So anyway, this is an area where Heidi and I have trouble, I like to just wing-it and look for a place when we get there.
I say “we can reserve a hotel for a week and take the whole week to find a better place!”
Heidi says “I don’t like that”
Well, I can’t argue with that. If we both felt there were other good and affordable places to find in Belize I know we would have done it, but the number of
towns we would consider living in is too limited. Heidi is a smart girl and I need to listen to her, and most of all ‘hear’ her. I tell Heidi “I hear ya with a Big
Ear” We laugh.
Heidi schedules another campfire meeting and soon blurts out with conviction “The Baja! We can all drive down the Baja, we can stay at Los Barriles where we camped that one time with good windsurfing”, this time I hear her right away “Brilliant, the Baja, Los Barriles!”
Photo: Winter campfire at the cabin:
Now it’s the last day before we leave for Mexico, Heidi gets a last minute dentist appointment, the last day our dental insurance is valid and on a day her dental office is normally closed. Heidi gets her new and painful crown ripped off and a new smaller crown designed built and installed in one day. Bingo, instantly Heidi is toothache free. Fantastic, our dentist, an old family friend did us a solid. That was a close one. I need to get the windsurfer on the truck that’s super caked with ice and snow. We have no garage. Our friends Don and Colleen offered the use of their heated garage. That worked great and as always it’s fun hanging out and talking with friends in a garage, our friends are the best.
Now it’s the night before takeoff, the intensity in the air is thick. Our eyes meet often with anticipation and joy.
Heidi “I can’t believe this!” Me “Unreal…we are on the road tomorrow!”
Everything is set, everything is packed, except the nuts of course, the mice get at the nuts if we leave them in the truck overnight. There is nothing in the refrigerator and nothing is left inside that can freeze and explode. The last task is to drain the hot water heater, fill all the cabin’s water lines with RV- antifreeze and blow all the pipes out with compressed air. This makes sure no water is left in the pipes. When our cabin was a summer cabin I had to repair busted pipes every spring, it’s not easy to drain all the water out.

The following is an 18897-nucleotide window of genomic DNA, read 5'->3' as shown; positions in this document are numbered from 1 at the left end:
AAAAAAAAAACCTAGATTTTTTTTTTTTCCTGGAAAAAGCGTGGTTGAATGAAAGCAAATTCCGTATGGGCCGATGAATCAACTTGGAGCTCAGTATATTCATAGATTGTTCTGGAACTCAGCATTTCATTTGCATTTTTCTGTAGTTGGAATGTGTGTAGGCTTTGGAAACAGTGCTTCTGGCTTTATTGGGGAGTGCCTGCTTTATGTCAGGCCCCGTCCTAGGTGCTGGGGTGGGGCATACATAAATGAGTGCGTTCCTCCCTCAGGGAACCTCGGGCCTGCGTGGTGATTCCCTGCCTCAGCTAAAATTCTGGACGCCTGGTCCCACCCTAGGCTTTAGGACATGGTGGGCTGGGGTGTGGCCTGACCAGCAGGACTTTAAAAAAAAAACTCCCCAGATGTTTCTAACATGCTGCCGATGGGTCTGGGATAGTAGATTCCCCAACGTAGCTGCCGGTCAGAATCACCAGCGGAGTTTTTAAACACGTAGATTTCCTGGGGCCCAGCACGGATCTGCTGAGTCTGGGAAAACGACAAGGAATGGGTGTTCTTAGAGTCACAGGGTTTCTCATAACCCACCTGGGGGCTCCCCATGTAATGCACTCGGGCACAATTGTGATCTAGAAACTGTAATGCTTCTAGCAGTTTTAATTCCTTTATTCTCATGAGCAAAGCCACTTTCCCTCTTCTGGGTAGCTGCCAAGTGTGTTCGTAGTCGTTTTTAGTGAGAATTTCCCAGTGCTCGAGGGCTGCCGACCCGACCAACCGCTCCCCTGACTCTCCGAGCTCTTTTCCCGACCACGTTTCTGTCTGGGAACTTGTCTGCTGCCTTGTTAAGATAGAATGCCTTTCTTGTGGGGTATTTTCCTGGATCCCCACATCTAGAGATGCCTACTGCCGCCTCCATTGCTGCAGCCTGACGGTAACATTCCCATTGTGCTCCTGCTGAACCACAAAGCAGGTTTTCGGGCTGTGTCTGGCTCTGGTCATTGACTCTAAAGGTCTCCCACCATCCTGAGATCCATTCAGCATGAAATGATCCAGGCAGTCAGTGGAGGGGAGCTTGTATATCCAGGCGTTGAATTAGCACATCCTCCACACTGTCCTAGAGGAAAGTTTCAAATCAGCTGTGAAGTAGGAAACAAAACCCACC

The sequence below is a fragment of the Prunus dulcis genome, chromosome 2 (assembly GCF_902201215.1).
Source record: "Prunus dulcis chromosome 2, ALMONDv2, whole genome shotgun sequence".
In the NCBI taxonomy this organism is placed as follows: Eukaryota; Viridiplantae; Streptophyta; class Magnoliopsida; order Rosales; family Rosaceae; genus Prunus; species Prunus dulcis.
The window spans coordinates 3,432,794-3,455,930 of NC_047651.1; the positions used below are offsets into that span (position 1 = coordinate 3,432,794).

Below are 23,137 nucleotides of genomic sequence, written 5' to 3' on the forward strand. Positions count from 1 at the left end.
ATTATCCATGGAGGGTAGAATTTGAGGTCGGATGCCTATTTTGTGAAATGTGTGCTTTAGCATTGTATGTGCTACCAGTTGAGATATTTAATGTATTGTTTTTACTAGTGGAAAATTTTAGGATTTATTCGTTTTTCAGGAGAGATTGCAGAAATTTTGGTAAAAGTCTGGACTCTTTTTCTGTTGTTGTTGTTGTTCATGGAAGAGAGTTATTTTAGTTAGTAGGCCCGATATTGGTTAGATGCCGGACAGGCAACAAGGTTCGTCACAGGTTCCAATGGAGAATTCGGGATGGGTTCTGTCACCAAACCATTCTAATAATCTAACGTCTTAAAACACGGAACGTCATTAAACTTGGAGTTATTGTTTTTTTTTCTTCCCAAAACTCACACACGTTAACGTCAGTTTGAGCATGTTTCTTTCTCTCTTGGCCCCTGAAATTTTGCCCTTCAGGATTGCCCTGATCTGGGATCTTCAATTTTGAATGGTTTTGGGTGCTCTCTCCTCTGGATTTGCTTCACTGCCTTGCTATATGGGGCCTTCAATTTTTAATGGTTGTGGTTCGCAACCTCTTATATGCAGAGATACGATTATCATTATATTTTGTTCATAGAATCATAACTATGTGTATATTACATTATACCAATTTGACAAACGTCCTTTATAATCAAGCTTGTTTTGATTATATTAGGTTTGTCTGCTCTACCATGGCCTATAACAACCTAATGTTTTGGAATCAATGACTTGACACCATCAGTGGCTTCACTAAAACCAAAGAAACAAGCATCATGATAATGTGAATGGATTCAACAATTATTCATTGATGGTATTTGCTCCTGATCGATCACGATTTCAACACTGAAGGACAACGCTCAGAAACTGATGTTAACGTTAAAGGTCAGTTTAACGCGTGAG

Sam knows there is something up, Sam is our dog, the third cog in this wheel. Sam has been acting weird for days as he watches us. Maybe it’s the intensity in our conversations, maybe all the travel stuff laying around. We talk through check lists and explore countless travel scenarios / options. Sometimes we know he understands what we’re saying.
The Start: Hayward Wisconsin, Friday January 15, 2016’
The last thing I do is disconnect the toilet water line and suck out the last few drops of water in the pipe. It’s minus 20 degrees Fahrenheit. That’s too cold to start the old Ford if it’s not plugged-in. When it gets that cold we turn on the 60-watt light bulb inside our pump house also, the pump for our well water. But we drained the water out of the pump yesterday so no more worries about freezing pipes or pumps.
Instantly while driving along we experience a loud tubular sound, like someone is blowing a giant Hawaiian shell. The next gas station I wad-up a bunch of paper towels and jam them inside the open windsurfer mast hole. That helps the noise as did a few strap tightening’s on the surfboard. There are still weird sounds happening depending on the wind direction but not as bad.